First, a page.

MILAN, Jan 18 (Reuters) – Italian bank UniCredit said on Tuesday it would no longer provide basic banking services to Asia Pacific units of its European clients under plans to streamline its international presence and cut costs.
The move will result in the Milan-based bank closing down its offices in Tokyo, Shanghai and Singapore while maintaining only a branch in Hong Kong, a person close to the matter said.
“We will … no longer offer account banking and other banking services to the Asia Pacific region subsidiaries of clients located in our core coverage regions,” UniCredit said in reply to a Reuters request for comment.
The decision was communicated to UniCredit’s staff in China on Monday, another person with knowledge of the matter told Reuters.
UniCredit will rely on correspondent banks to provide corporate services, such as transaction and foreign exchange, to European customers in Asia Pacific, it said.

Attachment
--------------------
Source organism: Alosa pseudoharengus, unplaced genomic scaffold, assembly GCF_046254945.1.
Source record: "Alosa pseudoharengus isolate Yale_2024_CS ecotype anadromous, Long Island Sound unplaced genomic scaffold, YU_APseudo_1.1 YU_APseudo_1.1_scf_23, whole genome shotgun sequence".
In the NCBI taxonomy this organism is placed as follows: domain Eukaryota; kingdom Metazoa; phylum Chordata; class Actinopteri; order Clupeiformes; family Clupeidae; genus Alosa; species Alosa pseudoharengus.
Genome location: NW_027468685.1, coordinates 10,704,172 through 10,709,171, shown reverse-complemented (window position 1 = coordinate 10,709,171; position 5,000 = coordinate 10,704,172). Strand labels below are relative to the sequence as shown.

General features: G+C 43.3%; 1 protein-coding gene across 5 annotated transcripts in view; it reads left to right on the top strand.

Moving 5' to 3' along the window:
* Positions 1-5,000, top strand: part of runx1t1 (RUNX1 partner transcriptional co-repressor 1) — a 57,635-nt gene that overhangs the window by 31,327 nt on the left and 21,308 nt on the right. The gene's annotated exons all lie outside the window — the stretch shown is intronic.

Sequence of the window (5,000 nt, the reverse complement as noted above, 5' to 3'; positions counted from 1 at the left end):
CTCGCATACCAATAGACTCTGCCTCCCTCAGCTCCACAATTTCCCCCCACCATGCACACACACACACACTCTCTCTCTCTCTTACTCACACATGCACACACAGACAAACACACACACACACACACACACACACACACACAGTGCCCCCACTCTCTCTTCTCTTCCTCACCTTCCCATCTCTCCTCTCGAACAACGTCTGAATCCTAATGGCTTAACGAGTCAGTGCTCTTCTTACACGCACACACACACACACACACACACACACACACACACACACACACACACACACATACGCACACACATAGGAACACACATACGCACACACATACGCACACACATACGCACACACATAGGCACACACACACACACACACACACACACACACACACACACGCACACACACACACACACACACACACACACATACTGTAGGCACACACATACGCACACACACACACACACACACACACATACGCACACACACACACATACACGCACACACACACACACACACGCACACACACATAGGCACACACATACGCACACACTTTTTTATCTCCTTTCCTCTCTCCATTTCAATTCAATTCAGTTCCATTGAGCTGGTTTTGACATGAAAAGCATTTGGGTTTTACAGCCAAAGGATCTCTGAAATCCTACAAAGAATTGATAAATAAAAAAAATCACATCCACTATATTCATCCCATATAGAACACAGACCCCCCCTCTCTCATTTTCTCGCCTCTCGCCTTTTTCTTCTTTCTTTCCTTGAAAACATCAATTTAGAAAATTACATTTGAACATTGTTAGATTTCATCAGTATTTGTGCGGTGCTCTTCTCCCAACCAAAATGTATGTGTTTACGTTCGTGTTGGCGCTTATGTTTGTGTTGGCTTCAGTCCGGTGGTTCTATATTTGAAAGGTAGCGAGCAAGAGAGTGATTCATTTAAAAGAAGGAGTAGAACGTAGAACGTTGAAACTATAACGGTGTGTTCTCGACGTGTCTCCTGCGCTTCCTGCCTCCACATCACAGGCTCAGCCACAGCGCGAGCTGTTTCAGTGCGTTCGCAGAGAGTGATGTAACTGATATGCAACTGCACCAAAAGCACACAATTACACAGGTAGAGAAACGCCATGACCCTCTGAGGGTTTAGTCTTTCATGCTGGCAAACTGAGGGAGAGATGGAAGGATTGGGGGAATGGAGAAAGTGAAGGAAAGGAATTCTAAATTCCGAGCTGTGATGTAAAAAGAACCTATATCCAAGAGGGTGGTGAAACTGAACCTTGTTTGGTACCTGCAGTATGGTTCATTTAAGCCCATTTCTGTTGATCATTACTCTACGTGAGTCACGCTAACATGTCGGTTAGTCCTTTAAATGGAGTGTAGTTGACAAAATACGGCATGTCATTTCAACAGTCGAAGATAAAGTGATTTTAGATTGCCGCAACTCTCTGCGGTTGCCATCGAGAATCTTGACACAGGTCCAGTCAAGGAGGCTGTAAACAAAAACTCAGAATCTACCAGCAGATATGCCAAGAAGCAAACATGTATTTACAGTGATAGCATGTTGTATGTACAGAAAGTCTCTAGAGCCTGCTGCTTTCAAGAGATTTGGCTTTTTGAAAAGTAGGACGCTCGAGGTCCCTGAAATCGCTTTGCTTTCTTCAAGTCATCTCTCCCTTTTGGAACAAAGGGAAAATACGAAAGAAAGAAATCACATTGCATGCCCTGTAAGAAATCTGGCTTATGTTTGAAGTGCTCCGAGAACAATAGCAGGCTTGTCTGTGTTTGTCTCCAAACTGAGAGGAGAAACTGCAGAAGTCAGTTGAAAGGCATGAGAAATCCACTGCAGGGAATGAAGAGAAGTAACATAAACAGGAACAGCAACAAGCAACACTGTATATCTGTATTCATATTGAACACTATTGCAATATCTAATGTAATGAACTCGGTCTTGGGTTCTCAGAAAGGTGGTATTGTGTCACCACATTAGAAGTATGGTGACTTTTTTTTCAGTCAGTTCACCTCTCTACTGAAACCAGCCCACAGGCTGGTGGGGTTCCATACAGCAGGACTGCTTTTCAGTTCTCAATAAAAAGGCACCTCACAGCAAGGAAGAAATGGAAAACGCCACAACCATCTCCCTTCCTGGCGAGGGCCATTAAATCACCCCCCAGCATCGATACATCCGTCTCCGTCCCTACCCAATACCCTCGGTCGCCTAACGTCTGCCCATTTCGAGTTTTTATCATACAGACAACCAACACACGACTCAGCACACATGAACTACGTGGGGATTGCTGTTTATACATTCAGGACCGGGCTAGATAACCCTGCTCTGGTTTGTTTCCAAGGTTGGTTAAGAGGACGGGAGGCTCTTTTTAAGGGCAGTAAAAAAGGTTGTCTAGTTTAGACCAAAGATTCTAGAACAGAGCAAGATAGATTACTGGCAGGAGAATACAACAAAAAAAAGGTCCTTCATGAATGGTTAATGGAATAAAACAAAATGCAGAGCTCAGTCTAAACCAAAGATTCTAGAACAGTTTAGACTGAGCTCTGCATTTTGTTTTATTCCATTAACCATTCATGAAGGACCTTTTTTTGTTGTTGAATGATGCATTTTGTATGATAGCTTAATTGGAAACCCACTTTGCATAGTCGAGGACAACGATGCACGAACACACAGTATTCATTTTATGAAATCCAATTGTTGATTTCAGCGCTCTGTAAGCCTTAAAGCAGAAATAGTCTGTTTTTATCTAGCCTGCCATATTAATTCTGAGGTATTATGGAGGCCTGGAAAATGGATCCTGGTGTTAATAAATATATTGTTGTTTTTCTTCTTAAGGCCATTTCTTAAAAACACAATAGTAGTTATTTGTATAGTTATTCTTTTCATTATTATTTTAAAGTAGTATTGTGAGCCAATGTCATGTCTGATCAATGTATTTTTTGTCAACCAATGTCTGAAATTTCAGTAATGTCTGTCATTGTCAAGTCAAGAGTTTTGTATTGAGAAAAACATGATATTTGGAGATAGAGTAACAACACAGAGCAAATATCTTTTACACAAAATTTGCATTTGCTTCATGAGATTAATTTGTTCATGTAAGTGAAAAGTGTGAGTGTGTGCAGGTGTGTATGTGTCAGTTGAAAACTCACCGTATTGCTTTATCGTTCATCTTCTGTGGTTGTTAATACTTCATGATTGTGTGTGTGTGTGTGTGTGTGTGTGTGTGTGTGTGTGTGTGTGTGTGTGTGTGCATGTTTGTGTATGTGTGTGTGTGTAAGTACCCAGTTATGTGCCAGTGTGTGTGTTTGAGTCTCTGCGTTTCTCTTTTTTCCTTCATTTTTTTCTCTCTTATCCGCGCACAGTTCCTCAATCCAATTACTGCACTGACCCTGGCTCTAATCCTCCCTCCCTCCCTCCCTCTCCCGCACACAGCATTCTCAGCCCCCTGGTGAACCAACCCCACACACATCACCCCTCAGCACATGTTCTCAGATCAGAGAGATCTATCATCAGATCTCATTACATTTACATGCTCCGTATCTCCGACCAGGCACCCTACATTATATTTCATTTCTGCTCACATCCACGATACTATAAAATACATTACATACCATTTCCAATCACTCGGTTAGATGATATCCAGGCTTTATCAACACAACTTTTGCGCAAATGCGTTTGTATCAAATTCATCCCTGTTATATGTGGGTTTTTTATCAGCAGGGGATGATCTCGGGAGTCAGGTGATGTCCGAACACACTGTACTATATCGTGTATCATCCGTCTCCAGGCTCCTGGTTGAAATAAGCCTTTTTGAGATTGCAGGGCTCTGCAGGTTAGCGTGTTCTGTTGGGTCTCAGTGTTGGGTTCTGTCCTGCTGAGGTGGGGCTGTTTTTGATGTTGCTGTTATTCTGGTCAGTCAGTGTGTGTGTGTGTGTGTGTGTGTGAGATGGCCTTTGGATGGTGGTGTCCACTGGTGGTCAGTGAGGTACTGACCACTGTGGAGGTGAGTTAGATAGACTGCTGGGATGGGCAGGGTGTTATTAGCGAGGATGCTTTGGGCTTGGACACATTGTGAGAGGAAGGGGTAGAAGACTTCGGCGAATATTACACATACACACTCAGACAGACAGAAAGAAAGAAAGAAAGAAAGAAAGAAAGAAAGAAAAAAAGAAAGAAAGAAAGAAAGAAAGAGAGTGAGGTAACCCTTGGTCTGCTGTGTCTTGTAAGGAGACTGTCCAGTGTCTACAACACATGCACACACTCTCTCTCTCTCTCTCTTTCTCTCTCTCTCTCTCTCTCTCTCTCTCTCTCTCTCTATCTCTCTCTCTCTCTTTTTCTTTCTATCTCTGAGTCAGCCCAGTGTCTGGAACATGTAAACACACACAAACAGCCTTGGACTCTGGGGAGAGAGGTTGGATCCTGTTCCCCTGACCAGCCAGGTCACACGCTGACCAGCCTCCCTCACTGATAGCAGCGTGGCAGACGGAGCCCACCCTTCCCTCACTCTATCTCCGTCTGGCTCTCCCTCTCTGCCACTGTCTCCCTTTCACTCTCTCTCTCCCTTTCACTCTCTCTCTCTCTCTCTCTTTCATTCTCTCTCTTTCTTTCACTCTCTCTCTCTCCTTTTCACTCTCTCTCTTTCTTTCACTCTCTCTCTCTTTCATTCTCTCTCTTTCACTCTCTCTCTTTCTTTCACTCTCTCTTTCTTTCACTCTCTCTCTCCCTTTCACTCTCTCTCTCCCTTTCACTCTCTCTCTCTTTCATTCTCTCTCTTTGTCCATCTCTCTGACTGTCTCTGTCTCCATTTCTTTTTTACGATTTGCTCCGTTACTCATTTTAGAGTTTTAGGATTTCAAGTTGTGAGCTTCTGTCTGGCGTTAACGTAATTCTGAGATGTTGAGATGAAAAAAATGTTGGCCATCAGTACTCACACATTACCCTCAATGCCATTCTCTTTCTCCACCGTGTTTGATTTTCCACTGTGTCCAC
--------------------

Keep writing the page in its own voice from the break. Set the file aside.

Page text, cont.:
It will continue to support Asian corporate and financial institution customers in their investments and business in Europe, an activity entrusted to its Hong Kong branch.
UniCredit also has a representative office in Beijing that will remain open.
The moves affecting the Asian centres are part of a wider strategy aimed at simplifying operations which UniCredit’s new Chief Executive Andrea Orcel unveiled on Dec. 24 when he presented a new plan to 2024.
By focusing on businesses that maximise returns in relation to the amount of capital they absorb, Orcel has pledged to reward shareholders with 16 billion euros ($18 billion) in dividends and buybacks over the period.
To offset in part investments needed for a digital upgrade, UniCredit is cutting staff in central offices and international hubs, while sparing its branch network that was heavily hit by past restructurings.
Italy’s only bank deemed of global systemic relevance by regulators, UniCredit also has businesses in Germany, Austria and central and eastern Europe. ($1 = 0.8812 euros) (Reporting by Valentina Za in Milan and David Kirton in Shenzen; Editing by Emelia Sithole-Matarise)
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